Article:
The Commissioner also finds that the requested information is held for purposes that fall within the third definition of art. The information that pertains to your request will be used as part of the BBC’s review of the standards and quality of programming output, and might influence or still play a part in any future programming. Future creative decisions will refer to information gathered from this instance; location viability, post-production quality and value for money are just some examples. In future production, editorial decisions will be taken with a view to maintain output quality, particularly where this might affect the standards and quality of broadcast output.
It is necessary to consider whether information was still held genuinely for the purposes of the derogation on 04 April 2012. It is not material whether the information is also held for other purposes too, providing that it is held genuinely for the purposes of ‘art, journalism or literature’.
The Information Tribunal has also explained that the status of information should be judged against the following three criteria:
The purpose for which the information was created;
The relationship between the information and the programmes content which covers all types of output that the BBC produces; and
The users of the information.
The Commissioner has carefully considered the arguments of both sides to consider the status of the information.
On this occasion I find that the information was intimately involved in the broadcasting output of the corporation at the time of your request and remains so, therefore, after considering all the circumstances in this case the Commissioner is satisfied that the BBC genuinely holds the information for the purposes of the derogation.
The Commissioner is unable accept public interest arguments as a means to justify the disclosure of derogated information.
In view of the above, my preliminary view is that the information, despite the arguments that you have presented to the Commissioner, falls outside the Act. The BBC has no obligations in relation to timeliness because it is not a public authority in respect to information that falls within the derogation.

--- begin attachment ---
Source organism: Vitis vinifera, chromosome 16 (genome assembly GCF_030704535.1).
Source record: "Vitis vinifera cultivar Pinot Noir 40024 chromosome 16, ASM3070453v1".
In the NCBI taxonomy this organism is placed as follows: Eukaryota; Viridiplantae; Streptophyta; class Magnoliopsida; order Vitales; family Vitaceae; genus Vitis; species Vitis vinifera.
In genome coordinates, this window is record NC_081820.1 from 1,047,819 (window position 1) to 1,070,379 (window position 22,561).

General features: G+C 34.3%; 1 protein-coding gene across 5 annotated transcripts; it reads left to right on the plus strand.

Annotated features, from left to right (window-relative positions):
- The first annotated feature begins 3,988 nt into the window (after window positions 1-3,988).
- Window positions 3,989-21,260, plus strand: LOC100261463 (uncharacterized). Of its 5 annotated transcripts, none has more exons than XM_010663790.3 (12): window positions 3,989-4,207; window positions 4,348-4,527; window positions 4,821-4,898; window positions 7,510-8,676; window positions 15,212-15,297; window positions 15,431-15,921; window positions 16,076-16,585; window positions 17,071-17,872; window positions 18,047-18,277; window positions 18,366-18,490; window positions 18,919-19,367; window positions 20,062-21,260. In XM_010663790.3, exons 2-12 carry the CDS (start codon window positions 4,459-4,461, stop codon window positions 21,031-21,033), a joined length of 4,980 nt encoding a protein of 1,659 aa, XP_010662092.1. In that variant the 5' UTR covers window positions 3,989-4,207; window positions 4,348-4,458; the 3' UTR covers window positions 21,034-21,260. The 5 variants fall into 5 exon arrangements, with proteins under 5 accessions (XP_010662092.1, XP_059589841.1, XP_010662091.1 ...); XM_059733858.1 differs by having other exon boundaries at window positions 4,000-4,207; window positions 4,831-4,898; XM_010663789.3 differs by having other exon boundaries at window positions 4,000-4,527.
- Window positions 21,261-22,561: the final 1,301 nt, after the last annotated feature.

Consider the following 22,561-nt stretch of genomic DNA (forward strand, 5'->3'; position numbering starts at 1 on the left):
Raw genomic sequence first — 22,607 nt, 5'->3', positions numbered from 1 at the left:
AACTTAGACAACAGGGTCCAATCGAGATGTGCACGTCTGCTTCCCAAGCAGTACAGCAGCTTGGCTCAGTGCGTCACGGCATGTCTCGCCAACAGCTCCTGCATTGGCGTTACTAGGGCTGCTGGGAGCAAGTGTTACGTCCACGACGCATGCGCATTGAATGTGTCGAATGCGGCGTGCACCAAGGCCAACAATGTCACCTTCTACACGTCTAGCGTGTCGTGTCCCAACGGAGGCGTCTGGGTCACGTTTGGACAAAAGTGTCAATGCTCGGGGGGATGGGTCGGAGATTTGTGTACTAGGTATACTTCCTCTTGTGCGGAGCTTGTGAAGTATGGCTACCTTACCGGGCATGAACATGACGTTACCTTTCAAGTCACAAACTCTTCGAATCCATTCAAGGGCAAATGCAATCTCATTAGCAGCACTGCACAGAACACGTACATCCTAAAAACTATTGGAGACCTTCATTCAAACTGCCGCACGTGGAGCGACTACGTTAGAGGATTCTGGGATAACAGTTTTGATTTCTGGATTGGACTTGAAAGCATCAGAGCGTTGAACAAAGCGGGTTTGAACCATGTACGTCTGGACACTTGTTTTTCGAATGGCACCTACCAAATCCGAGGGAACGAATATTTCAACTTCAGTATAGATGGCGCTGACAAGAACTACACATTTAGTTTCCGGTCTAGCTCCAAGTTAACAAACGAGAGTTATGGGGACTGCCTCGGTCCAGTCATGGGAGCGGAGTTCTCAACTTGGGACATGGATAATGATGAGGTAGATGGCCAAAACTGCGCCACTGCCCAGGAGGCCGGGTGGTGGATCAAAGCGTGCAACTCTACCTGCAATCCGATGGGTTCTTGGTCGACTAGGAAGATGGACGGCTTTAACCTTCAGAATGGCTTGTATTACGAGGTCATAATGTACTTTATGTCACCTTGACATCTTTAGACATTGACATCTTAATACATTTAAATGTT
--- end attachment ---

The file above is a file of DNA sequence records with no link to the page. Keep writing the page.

The Commissioner has no statutory powers as the regulator of the Information Acts to compel disclosure.
I want to confirm that I am perfectly happy to draft a Decision Notice in this case, however, it is very likely to follow the lines of this initial verdict.
(4) Actions required
Please take one of the following options, as soon as possible, and in ten working days in any event, so by 25 June 2012:
1. It may be the case that you are prepared to reluctantly withdraw this complaint at this point given the information above. This does not mean that you are satisfied with the situation, but that you understand that any Decision Notice you will receive will be highly likely to uphold the position of the BBC and find against you. You would not then be able to appeal this case to the First Tier Tribunal (Information Rights).
2. The alternative is that you want to proceed to a Decision Notice. I am happy to draft this notice, but as explained above it is highly likely to uphold the position of the BBC. Unfortunately due to our internal approval procedure it is likely to take some time for an appropriate Decision Notice to be issued and I did not want to keep you waiting any longer than necessary. You would be entitled to appeal the Decision Notice to the First Tier Tribunal (Information Rights) should you want to. I would appreciate if you choose this option to provide your arguments about why you disagree with the preliminary verdict that is outlined above.
If I do not hear from you by then, I will proceed on the basis that you have chosen option one and that you are prepared to withdraw this case.
If you want to discuss this case further, you are welcome to call me directly using the number below or you can reply to this email leaving the subject line unchanged (so that [Ref. FS50447991] remains). I am happy to discuss this verdict with you and perhaps go over anything that you wish me to clarify.
I appreciate that the content of this letter is likely to be disappointing to you. However, I believe it is right to make the situation as clear as possible from the outset.
I hope that you find this email clear and helpful.
Calum Liddle Case Officer
Information Commissioner’s Office, Wycliffe House, Water Lane, Wilmslow, Cheshire SK9 5AF
T. 01625 545598 F. 01625 524510 www.ico.gov.uk